Here's What Norse Mythology and Modern Architecture Have in Common

Here's What Norse Mythology and Modern Architecture Have in Common

From skiing to soaking up the sun, a family retreat for all seasons.

Located in California’s Sugar Bowl neighborhood, this shadowy lair by Mork-Ulnes Architects looks like something out of fairy tale. "We call the house Troll Hus, with a reference to the otherworldly beings in Norse mythology and Scandinavian folklore that are said to dwell in remote mountains," architect Casper Mork-Ulnes says. Hovering over a concrete plinth, the vacation home accommodates three generations of skiers. The orientation of the home places most of the communal living areas along the sun-exposed south facade, and storage spaces along the north facade. The house’s concrete base allows for ski storage and changing area during the snowy season. And when the family isn’t skiing, they can enjoy a partially roofed patio during the summer.

Taking inspiration from Arlberg Valley, Austria to classic Nordic materials, the Troll Hus certainly adds a European touch to the California landscape. "The inspiring concept is that of a treehouse that, as if suspended between treetops, seamlessly and ingeniously blends with its surroundings." Casper says.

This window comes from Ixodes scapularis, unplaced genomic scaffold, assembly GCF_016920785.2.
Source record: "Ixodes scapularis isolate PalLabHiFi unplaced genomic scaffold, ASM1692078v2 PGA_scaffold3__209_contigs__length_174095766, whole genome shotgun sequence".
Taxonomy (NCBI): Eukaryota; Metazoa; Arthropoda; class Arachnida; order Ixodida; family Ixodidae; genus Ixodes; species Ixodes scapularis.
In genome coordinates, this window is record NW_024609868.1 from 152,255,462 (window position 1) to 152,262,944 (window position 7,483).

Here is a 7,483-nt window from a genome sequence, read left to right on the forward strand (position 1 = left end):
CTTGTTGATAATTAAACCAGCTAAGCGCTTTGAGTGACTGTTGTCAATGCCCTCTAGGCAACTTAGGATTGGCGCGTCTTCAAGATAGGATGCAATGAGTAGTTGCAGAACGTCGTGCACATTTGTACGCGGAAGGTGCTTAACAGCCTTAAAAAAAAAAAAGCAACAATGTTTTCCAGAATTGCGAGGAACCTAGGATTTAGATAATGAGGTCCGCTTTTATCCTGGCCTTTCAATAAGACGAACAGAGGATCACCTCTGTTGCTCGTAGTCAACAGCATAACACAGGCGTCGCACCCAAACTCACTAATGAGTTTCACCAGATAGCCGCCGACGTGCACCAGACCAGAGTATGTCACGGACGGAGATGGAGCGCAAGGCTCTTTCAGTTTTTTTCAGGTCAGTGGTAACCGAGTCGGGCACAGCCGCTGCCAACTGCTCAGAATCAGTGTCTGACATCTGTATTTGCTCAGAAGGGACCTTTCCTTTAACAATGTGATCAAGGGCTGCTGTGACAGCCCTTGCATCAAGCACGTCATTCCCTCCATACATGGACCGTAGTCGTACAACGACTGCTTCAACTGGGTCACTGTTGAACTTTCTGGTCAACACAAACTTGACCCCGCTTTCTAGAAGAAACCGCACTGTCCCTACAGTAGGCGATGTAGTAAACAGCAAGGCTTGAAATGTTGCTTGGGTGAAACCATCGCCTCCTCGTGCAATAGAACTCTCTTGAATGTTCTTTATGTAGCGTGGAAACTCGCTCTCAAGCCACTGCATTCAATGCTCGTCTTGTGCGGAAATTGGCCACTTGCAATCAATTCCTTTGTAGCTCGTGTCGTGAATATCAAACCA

The exterior timber cladding is coated with black tar, a traditional Norwegian treatment. The finish serves a variety of purposes: solar heat gain, water resistance, and insect repellant.

Construction during Lake Tahoe’s snowy season posed the biggest building challenge. "We shrink-wrapped the building, so the contractor could continue working through the cold of winter, sparing the expense of continuous snow removal, and limiting traces of the process on the landscape. Snowmobiles and sledges were used to bring workers and construction materials to the site." Casper says.

The open-plan kitchen serves the family’s needs for easy entertaining. The four bar stools are also custom designed by Lexie and were built by Yvonne Mouser.

Beyond the open-air living and dining rooms, the master bedroom is also accessible by the shaded patio. The living room features a B&B Tufty-Too sectional sofa and two Bensen U-Turn chairs.

Imported Tyrolean dining chairs and a custom bench designed by Lexie pair well with the family’s antique leaf table under the Douglas Fir ceiling.

"The owners were looking for a relaxed, welcoming environment. We suggested an interior atmosphere that is simultaneously cozy and airy. We went for a stripped down, almost purified aesthetic. Simplicity is luxury." Interior designer Lexie Mork-Ulnes says.




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